I Am Not Supposed to Like Lisa Scottoline

Inside the career of a best-selling writer.

I am not supposed to like Lisa Scottoline, the local author of 19 books of fiction, four books of personal essay, and a weekly columnist for the Philadelphia Inquirer. Her 20th book, Don’t Go, will be released next week.

I’m not supposed to like chick lit. Not only am I supposed to find the genre insipid, as a woman (forget about my career as an academic and a literary magazine editor), I’m supposed to even be offended by the term “chick lit.” I wonder a bit about that. Why is it OK to acknowledge that, of course, most women care more than most men about panties, holiday decorations, small dogs and chocolate, but we must not admit that many women might be entertained by chick flicks and chick lit?

When I was in middle school, I read young adult chick lit voraciously, tearing through at least six paperbacks per week. I used to sit and devour them one at a time per sitting, hungrily, repeatedly, like a bag of chips. The librarians who ran the bookmobile that came near my home kept records and made sure to get me fresh selections every week.

I’m not sure exactly when I made the shift away from young romance and became a snob about these more formulaic books. The very formulaic aspect is what had appealed to me like a young teen’s prayer. I knew the female protagonist would like a guy who would ignore her/be an adversary in another arena/have a girlfriend, or some combination of all three. The protagonist would almost always have some other problem: a dead parent/too many freckles/the wrong address, or some combination of all three. Troubles ensue. Troubles resolve. Girl gets guy. I’d close the book with the same satisfaction that I have when I wipe Dorito dust out of the corner of my mouth.

Lisa Scottoline’s first two books (and probably more) were direct to paperback. I’ve seen her interviewed, and she says that she had a hardback offer and a paperback offer and went for the paperback, hoping the lower cost and portability would help her sales. Twenty-five million sold copies later (translated in 30 languages), I’d say she made the right decision.

That was back in the dark ages of 1994. Now authors have to make decisions based on format with the same bottom line: How will I get the most readers? Do I publish via Amazon? Do I look for an agent and press or self-publish? Do I publish digitally or print or some hybrid combo?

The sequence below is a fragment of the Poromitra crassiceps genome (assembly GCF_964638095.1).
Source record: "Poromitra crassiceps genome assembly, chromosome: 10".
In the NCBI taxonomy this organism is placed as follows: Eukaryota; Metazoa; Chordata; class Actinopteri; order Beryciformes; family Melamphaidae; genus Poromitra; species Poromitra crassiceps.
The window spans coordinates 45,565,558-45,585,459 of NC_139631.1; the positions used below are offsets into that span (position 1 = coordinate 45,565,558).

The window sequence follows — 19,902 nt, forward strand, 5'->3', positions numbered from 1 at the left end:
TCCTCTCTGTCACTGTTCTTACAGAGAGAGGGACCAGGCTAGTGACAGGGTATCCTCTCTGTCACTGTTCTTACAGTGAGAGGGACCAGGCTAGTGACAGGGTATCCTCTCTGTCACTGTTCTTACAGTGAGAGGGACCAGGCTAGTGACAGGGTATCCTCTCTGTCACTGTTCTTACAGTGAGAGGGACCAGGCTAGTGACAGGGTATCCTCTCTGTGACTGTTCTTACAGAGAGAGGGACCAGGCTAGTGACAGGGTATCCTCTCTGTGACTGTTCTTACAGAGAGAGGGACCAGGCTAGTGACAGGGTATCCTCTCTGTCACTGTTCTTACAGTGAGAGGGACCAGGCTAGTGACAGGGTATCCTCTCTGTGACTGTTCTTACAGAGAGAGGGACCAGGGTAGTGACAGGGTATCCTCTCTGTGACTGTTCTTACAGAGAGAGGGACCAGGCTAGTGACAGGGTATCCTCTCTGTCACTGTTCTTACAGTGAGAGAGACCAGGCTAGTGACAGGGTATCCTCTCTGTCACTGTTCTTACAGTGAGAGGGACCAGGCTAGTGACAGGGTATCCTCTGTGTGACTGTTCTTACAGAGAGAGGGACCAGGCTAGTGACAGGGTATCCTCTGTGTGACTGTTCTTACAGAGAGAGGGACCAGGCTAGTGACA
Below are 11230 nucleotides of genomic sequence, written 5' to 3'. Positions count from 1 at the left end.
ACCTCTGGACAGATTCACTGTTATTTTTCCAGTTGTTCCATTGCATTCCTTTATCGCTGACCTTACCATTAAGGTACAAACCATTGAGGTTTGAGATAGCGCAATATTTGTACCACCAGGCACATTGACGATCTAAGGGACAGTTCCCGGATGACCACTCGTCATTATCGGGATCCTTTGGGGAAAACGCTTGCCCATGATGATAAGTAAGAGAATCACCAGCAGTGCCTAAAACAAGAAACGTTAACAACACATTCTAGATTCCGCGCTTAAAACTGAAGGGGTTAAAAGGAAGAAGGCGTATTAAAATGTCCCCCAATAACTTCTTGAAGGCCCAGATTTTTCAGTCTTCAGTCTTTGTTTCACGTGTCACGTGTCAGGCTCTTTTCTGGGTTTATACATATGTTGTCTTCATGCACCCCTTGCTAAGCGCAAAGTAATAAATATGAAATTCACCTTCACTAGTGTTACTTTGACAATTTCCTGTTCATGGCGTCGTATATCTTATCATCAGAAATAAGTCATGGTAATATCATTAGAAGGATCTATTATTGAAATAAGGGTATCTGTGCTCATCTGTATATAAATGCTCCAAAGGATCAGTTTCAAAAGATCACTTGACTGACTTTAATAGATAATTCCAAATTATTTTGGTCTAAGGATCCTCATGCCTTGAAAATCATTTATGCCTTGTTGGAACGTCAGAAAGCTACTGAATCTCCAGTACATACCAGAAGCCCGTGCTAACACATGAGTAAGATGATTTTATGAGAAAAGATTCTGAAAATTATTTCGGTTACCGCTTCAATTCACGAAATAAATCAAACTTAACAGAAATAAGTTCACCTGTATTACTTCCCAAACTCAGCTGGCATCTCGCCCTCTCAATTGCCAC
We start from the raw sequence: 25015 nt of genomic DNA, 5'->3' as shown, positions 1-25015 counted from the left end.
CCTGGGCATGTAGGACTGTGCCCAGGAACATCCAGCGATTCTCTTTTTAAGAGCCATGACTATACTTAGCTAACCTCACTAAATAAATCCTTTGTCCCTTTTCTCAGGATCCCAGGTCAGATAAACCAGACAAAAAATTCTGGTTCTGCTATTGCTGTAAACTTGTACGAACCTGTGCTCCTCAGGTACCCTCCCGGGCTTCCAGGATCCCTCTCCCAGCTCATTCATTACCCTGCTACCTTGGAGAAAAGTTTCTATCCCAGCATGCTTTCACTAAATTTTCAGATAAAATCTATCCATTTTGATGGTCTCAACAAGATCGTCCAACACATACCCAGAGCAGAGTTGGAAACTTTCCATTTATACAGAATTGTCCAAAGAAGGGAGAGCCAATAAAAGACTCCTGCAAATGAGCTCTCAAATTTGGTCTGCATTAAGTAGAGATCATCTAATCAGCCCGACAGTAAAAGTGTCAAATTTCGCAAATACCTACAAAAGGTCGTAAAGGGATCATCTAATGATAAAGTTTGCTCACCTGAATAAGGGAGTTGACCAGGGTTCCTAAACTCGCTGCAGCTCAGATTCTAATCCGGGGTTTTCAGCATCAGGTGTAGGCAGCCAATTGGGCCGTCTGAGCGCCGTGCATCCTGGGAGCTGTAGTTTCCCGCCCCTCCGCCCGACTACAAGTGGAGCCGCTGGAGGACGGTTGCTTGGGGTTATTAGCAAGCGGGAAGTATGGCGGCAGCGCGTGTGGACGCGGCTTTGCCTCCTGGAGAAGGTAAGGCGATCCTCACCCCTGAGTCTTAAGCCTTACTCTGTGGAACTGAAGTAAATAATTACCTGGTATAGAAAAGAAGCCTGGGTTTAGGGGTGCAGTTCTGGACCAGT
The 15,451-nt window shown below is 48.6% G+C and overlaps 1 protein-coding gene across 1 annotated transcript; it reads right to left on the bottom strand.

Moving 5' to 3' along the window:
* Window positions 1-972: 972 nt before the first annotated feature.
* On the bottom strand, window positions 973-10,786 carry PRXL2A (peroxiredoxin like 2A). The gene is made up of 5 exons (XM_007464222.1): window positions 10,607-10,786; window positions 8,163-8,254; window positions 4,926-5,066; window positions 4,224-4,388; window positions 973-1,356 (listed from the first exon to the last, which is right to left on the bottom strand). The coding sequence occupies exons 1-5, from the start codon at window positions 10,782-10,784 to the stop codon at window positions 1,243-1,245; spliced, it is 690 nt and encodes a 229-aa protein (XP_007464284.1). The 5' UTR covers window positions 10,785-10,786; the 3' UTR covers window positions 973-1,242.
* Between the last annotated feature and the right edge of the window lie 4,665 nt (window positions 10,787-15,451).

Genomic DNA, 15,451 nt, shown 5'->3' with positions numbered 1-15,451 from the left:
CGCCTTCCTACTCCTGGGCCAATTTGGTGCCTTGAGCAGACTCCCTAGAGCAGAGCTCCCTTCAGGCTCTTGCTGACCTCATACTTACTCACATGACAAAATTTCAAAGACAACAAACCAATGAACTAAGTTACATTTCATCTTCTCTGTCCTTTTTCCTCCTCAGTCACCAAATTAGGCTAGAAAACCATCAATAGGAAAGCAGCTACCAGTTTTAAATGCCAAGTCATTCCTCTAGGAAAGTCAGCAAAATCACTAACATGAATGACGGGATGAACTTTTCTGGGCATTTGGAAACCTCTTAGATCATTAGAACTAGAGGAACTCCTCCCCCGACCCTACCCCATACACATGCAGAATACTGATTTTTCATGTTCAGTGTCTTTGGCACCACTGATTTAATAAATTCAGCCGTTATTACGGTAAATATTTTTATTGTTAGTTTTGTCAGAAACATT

The recent buyout of Good Reads by Amazon has people outraged and worried about the publishing industry. Well, more than 10 years ago the creation of XLibris by Random House did the same thing when the publisher put the power into the hands of the authors, but rather transparently acknowledged that they would the suck the cream right off the top; if an author’s sales went well, they would swoop in and print and promote the book.

Amazon’s purchase of Good Reads exacerbates a situation that’s existed for at least two decades: Authors have to take greater and greater responsibility for promoting their own work. The conundrum is this: Does cream rise, or do new and exciting authors—people we “should” be reading—get lost in the mire?

I’d like to be optimistic about all of this and point to now classic success stories, self-published works of great value like Frank McCourt’s Angela’s Ashes. I’m the first to admit that the “popular vote” is sometimes twinge-inducing to me. I mean, this is the culture whose newest form of entertainment is DIVE (I don’t think I will over wrap my mind around that one); I will sound like the worse kind of snob right now, but I attempted to read and was unable to get through more than a paragraph of Stephenie Meyer’s Twilight, even less of E. L. James’ Fifty Shades of Grey.

In the late 1950s, everyone read John Updike. Part of the reason why is because John Updike is an excellent writer. But a big part of the reason is there was simply less choice of entertainment.

Now authors have to develop their own audiences, create personas, and Lisa Scottoline is obviously doing a great job. She’s won myriad awards and been on the best-sellers list of all the major outlets, including the New York Times. I always tell my students it’s too easy to be snarky, to reduce someone down to one characteristic. When your target wins awards like the “Fun Fearless Female Award” from Cosmopolitan, she’s an easy mark. Reading reviews of Scottoline’s books are interesting, too. People say things like “a typical Scottonine heroine” and an “unlikely ending.” But they check off YES when asked if they would recommend book to others. Scottoline can take those criticisms and the labels straight to the bank with her royalty checks.

She’s traversed two decades, big changes in the publishing industry, and remains one of the most prolific and successful female authors. I’d say she’s figured something out.